Dezeen Magazine

Anchorage Museum Expansion by David Chipperfield Architects

An extension to the Anchorage Museum designed by David Chipperfield Architects opens to the public in Anchorage, Alaska, this weekend.


The glass facade of the four-storey building is fritted with mirror in stripes, reflecting the surroundings and affording views into and out of the museum.


The extension will house the Smithsonian Arctic Studies Center, exhibiting native Alaskan ethnographic artefacts, as well as a new entrance hall, circulation atrium and cafe.


Images copyright David Chipperfield Architects except photograph below by Christian Richters.

Here are some more details from David Chipperfield Architects:


David Chipperfield Architects’ Anchorage Museum Expansion to Open

David Chipperfield Architects’ new 8,000 m2 Anchorage Museum Expansion will open to the public on 30 May 2009.

The organisation of the new building is based on five linear volumes of varying length and height arranged along the western face of the existing building. This arrangement forms a new facade and entrance facing downtown Anchorage. The new building offers windows through which the activity of the museum is observed. The visitor, from within, is re-oriented to the city context and its extraordinary natural setting beyond. The glass facade of the new four-storey building is fritted with a striped mirror pattern, providing views out of and into the museum and reflecting the sky and surrounding mountainous environment.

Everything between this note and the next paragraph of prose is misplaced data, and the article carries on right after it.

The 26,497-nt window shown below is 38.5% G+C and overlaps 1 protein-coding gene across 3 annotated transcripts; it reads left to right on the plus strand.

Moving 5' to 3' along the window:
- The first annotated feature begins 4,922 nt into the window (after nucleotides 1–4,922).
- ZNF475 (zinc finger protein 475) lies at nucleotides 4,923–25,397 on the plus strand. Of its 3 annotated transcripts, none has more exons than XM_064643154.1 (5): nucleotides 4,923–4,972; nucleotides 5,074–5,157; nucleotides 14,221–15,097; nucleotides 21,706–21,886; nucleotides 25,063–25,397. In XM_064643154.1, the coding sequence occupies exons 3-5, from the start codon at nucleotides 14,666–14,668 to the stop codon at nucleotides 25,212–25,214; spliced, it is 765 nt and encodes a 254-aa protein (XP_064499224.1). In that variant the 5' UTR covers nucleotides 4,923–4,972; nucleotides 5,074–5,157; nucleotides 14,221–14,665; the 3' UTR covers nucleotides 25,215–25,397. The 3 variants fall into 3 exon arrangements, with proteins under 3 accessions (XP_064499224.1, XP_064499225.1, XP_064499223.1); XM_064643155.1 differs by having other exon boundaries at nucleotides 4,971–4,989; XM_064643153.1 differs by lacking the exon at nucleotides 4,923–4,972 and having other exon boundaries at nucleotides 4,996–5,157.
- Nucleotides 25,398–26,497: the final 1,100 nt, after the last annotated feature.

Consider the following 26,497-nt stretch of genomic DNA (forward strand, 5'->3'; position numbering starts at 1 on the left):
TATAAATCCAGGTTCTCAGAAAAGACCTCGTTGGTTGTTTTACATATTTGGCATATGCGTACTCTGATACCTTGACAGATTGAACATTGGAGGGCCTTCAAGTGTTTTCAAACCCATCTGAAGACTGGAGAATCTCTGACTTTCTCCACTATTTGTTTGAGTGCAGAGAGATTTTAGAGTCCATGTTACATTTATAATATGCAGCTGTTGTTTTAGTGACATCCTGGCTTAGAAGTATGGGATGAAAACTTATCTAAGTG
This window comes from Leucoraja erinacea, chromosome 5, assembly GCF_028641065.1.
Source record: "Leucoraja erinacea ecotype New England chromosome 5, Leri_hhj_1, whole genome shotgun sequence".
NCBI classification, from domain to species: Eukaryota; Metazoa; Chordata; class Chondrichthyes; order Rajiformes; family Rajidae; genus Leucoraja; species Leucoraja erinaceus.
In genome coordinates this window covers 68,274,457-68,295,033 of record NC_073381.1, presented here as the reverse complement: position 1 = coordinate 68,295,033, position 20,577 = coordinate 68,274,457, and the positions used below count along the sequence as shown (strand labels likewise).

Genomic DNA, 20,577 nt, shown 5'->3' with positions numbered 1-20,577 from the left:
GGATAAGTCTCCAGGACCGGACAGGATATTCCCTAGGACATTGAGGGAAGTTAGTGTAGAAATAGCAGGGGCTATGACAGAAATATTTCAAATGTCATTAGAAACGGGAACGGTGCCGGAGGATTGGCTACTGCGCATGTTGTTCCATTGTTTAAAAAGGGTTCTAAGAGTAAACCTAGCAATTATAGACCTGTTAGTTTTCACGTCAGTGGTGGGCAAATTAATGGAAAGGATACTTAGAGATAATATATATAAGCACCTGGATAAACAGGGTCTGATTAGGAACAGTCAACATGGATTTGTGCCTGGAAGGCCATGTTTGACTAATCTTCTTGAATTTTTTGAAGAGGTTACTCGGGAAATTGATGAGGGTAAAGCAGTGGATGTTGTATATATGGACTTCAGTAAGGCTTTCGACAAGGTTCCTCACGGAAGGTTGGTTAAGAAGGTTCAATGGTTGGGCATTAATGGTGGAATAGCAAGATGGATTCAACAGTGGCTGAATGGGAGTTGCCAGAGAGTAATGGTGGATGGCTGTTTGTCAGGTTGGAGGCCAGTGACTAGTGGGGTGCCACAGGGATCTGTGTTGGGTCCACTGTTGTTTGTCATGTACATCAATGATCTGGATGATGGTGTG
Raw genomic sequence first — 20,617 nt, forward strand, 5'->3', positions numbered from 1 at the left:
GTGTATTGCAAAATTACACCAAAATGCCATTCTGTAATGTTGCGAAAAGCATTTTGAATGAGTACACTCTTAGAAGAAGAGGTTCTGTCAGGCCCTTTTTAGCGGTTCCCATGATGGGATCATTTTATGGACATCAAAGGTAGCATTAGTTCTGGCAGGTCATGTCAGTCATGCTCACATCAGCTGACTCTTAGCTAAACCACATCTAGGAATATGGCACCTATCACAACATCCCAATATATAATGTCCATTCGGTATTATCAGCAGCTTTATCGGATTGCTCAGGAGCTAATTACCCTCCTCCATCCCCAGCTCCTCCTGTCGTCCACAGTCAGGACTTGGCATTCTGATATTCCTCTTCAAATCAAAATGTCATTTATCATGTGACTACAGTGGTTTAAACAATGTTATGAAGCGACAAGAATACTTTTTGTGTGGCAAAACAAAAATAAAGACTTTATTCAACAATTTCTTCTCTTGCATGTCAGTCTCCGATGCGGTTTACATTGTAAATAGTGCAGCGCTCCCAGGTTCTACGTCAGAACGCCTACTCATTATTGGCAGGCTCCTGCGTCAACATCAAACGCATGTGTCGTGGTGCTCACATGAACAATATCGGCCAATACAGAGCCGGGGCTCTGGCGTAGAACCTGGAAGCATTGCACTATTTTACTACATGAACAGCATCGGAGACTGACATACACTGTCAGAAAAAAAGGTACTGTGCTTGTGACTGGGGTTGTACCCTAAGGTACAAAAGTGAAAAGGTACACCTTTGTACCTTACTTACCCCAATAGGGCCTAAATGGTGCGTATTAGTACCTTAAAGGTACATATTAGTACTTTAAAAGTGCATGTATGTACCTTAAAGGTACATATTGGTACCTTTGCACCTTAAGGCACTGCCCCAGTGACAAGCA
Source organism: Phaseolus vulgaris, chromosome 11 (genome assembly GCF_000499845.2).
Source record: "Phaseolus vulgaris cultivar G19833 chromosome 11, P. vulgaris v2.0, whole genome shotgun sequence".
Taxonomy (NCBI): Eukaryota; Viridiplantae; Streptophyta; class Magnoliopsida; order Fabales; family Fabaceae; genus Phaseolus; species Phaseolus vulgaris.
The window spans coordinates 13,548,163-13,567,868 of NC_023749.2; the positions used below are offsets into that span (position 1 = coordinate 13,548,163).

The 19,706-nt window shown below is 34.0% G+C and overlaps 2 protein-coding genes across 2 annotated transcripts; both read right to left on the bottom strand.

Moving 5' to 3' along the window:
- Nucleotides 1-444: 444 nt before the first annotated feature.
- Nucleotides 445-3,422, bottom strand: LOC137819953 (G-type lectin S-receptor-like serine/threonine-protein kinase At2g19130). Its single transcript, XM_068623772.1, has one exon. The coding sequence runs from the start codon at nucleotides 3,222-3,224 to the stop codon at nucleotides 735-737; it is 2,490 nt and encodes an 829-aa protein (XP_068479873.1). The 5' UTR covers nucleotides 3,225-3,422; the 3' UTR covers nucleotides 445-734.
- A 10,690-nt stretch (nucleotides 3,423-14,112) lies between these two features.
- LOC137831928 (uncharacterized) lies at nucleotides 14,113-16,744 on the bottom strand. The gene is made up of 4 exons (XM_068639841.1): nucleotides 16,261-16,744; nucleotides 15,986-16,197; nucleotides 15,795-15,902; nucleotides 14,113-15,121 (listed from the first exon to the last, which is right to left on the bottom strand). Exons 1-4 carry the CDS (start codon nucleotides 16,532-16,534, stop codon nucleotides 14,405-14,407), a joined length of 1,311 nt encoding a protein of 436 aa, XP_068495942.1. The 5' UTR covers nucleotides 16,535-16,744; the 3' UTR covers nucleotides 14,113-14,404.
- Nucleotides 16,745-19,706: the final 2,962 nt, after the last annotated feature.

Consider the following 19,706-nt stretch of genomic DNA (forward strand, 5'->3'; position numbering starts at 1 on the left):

The interior design concept exposes the concrete structure as part of the character of the internal spaces. Walls are constructed between columns to establish a series of rooms within the new building. The main public spaces – the entrance lobby, circulation atrium, cafe, and exhibition spaces – use different colours and materials to give each its own identity. Windows have been positioned in all non-exhibition spaces and some exhibition spaces.

The Anchorage Museum Expansion will also house the Smithsonian Arctic Studies Center, exhibiting 600 Alaska Native ethnographic artefacts from the Smithsonian Institution’s National Museum of Natural History and National Museum of the American Indian. The new Common created in front of the museum will provide a new public space for downtown Anchorage.

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